Here are my thoughts on the four movies I’ve watched most recently, all with SPOILERS.
Body Bags – A 1993 film consisting of three different segments, the first two directed by John Carpenter and the last by Tobe Hooper. Carpenter does wrap-around bits in the character of a coroner who makes gross jokes, in the style of the Crypt-Keeper. The first part, “The Gas Station,” is about a college student starting to work the graveyard shift at the titular place, and pretty much everything going wrong immediately. The customers are mostly weird guys who try to hit on her, and that’s before the escaped serial killer shows up. Carpenter is self-referential in saying that the killer is from Haddonfield, Illinois; and Wes Craven and Sam Raimi play supporting roles. It’s the most genuinely disturbing of the three, as even though it has some humor, it’s nowhere near as silly as the other two. “Hair” is a really goofy one about a guy who’s obsessed with his hair loss, and seeks an experimental treatment that he sees on an infomercial. It gives him a very full head of hair, but it soon starts to grow uncontrollably, and we’re shown that the hair strands are actually living beings that crawl around like little worms. It’s simultaneously funny and uncomfortable to watch, at least for me, but I’m often disturbed by the weirdest things. Finally, it’s revealed that the doctor and his staff are aliens who use the hair organisms to feed on human brains. Beth recognized the doctor as David Warner, whom we both knew originally from Teenage Mutant Ninja Turtles 2, but has been in a lot of other stuff; but neither of us noticed that his flirtatious nurse was Debbie Harry, who’s been popping up a lot in stuff I’ve seen recently. I guess it was a really good wig. The last one, “Eye,” is another story about surgery gone wrong, which makes the first even more of the odd one out. Mark Hamill features as a baseball player who loses an eye. Fortunately, a surgeon gives him an experimental transplant. Unfortunately, it came from a serial killer, and it still retains some of his personality, making Mark intermittently try to kill his wife. She was played by Twiggy, who’s certainly someone I’ve heard about, but don’t think I’ve ever seen actually do anything. What’s kind of funny is that “Hair” immediately made me think of the Simpsons Halloween story “Hell Toupee,” but its plot is actually way more similar to “Eye.” From what I’ve seen online, the Simpsons segment was mostly a parody of Shocker.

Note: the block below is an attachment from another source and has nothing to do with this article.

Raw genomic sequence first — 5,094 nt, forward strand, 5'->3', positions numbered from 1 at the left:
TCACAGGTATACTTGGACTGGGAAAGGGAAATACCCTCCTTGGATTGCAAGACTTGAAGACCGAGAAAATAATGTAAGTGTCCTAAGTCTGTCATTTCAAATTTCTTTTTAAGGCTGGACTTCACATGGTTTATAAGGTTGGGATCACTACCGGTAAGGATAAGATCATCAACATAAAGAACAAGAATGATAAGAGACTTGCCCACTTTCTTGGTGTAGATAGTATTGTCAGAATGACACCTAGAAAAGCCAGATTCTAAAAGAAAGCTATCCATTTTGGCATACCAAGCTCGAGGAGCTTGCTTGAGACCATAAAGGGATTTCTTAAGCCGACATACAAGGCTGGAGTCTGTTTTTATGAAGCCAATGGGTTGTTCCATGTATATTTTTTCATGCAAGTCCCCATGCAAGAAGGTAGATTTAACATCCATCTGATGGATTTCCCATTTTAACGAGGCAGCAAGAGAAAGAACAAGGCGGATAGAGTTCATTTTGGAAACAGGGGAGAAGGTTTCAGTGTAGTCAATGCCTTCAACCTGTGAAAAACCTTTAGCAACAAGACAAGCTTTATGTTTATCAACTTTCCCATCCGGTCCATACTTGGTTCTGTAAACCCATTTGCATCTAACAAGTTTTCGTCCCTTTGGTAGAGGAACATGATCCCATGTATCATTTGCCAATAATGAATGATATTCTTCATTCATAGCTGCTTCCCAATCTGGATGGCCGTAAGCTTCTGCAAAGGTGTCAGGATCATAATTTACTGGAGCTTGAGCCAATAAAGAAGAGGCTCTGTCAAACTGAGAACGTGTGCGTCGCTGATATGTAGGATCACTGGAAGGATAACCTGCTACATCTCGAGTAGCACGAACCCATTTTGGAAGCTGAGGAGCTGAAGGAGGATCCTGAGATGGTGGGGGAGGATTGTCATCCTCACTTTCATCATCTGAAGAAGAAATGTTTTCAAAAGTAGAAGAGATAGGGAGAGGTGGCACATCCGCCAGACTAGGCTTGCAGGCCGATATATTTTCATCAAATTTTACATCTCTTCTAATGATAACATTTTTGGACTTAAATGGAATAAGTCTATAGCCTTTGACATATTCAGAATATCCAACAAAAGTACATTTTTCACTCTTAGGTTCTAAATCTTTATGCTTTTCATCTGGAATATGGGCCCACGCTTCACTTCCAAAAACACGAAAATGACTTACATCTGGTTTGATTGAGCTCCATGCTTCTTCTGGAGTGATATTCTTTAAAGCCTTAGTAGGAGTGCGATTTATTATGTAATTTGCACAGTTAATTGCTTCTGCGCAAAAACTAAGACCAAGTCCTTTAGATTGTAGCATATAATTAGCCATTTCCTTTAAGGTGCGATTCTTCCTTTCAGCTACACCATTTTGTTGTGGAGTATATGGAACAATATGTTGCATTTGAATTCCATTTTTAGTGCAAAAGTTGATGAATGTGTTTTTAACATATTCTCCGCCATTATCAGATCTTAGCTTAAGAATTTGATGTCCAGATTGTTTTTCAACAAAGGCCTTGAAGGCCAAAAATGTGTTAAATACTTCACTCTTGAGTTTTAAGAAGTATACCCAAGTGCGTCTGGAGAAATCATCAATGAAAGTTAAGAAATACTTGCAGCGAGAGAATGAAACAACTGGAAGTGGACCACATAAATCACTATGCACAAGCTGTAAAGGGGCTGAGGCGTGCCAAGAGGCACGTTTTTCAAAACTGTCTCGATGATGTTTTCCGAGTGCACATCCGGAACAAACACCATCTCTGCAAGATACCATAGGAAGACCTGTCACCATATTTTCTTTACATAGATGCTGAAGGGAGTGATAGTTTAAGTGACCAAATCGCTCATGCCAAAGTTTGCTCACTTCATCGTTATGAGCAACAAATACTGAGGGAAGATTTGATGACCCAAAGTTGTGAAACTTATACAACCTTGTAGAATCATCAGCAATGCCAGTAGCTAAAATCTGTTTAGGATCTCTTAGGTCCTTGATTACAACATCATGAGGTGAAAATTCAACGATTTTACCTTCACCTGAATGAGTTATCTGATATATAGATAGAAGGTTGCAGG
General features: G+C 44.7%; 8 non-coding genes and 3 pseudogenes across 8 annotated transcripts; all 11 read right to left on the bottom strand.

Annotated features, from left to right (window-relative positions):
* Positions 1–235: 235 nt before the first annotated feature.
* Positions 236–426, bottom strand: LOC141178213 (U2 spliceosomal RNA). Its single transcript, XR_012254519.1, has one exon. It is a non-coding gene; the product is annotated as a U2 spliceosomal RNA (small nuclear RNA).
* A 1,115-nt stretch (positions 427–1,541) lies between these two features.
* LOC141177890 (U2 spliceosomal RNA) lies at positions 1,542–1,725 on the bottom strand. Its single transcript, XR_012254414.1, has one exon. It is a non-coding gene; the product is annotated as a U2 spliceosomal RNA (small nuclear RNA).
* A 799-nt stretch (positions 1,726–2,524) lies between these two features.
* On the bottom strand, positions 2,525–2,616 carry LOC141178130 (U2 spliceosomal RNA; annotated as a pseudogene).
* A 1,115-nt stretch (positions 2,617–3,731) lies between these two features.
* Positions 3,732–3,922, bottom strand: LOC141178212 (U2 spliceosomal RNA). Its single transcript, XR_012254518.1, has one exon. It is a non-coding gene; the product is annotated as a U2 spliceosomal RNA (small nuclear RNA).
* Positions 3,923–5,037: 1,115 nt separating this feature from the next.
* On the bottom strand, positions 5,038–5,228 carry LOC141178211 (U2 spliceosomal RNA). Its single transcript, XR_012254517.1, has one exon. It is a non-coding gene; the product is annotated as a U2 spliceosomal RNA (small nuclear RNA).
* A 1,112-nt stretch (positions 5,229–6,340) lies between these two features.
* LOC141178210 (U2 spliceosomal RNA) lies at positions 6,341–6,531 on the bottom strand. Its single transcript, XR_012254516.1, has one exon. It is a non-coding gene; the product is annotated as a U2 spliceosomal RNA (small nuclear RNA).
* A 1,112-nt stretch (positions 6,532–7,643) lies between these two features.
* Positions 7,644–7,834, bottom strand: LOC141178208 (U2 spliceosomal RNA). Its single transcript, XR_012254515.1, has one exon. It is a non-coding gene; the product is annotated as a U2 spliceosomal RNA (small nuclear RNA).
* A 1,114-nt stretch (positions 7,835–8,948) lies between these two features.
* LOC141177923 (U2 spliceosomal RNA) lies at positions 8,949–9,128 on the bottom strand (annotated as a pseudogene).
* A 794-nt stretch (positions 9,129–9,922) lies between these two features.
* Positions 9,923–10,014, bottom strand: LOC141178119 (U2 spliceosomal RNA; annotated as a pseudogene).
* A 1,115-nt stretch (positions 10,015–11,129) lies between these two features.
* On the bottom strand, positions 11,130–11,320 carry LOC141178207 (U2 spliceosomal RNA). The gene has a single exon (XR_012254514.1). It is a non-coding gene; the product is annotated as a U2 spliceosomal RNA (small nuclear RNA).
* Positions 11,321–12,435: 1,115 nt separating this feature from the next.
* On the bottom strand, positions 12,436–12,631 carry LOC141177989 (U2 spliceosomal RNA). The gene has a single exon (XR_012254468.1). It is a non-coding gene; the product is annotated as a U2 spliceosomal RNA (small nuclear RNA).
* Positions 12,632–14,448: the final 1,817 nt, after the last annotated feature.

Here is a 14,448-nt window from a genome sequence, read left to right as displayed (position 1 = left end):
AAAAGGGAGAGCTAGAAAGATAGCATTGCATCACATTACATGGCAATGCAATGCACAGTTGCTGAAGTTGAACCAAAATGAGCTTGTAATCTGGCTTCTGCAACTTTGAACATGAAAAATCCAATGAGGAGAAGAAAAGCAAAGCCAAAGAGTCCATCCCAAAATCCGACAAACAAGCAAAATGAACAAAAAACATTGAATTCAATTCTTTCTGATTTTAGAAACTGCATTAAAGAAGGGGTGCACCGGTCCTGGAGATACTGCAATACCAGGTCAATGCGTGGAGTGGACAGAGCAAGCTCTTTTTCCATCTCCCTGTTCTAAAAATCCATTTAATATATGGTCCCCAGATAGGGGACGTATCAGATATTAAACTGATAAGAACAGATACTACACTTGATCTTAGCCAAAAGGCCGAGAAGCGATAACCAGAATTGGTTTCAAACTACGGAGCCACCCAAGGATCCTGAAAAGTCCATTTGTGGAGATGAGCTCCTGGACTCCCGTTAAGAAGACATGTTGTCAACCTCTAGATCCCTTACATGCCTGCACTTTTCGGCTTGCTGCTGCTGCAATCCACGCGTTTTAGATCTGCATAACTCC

A Goofy Movie – Neither Beth nor I had any particular interest in seeing this. In fact, I’m pretty sure I remember turning down a chance to see it at the movies. I never watched Goof Troop much either. Our friend Tavie didn’t really like the show either, but loved this movie, so it was on her recommendation that we saw it. My verdict is that it wasn’t bad, but I don’t feel richer for having seen it. The plot is about Goofy feeling he’s growing apart from Max, so he plans a fishing trip in Nevada for the two of them without knowing that Max already had a date to a party with Roxanne, a girl he had a crush on. To try to lessen the blow of canceling the date, he tells Roxanne he’s going to a big concert in Los Angeles, and that his dad knows the performer. Honestly, I wouldn’t think it would have been too crazy if it had turned out Goofy really DID know the guy, but that’s not how it worked out. Instead, Max tries to take advantage of Goofy’s naivete to direct him to LA instead of Nevada. It’s kind of hard to feel bad for Max when he’s so prone to lying and manipulation. When he finally goes to apologize to Roxanne, Goofy tells him that if she doesn’t forgive him, she might not be the one. So “the one” is someone who’s okay with being lied to? And of course, she does forgive him, although I don’t think she shows up in any media after that, including the direct-to-video sequel. Pete shows up a few times to give Goofy some bad parenting advice, when his own son is clearly terrified of him. The beginning of the movie establishes that Goofy and Pete are both baby photographers, even though I’m pretty sure the latter was a used car salesman in Goof Troop. Pete seems to be way richer than Goofy despite having a comparable job (Pete might be Goofy’s supervisor, but that’s still unlikely to make that much of a difference in pay), but maybe he’s just the kind of guy who maxes out his credit cards, or he has a profitable side hustle; he’s a crook in most continuities, after all. His wife and daughter don’t appear in the film at all. I did like some of the tacky roadside attractions that Goofy and Max visit on their trip, including one with bad animatronics and costumed characters. As Beth pointed out, it’s kind of weird that an official Disney product had a scene where kids beat up on a costumed guy, something that happens at Disney parks that I’m sure they would generally prefer to keep quiet. Also, some of the ways they show Goofy as being out of touch with Max’s generation are that he likes Xavier Cugat and drives an AMC Gremlin with an eight-track player. By the way, Max has a Mickey Mouse phone, but later we see Mickey and Donald hitchhiking, and Max makes a mention of Donald being a friend of Goofy’s.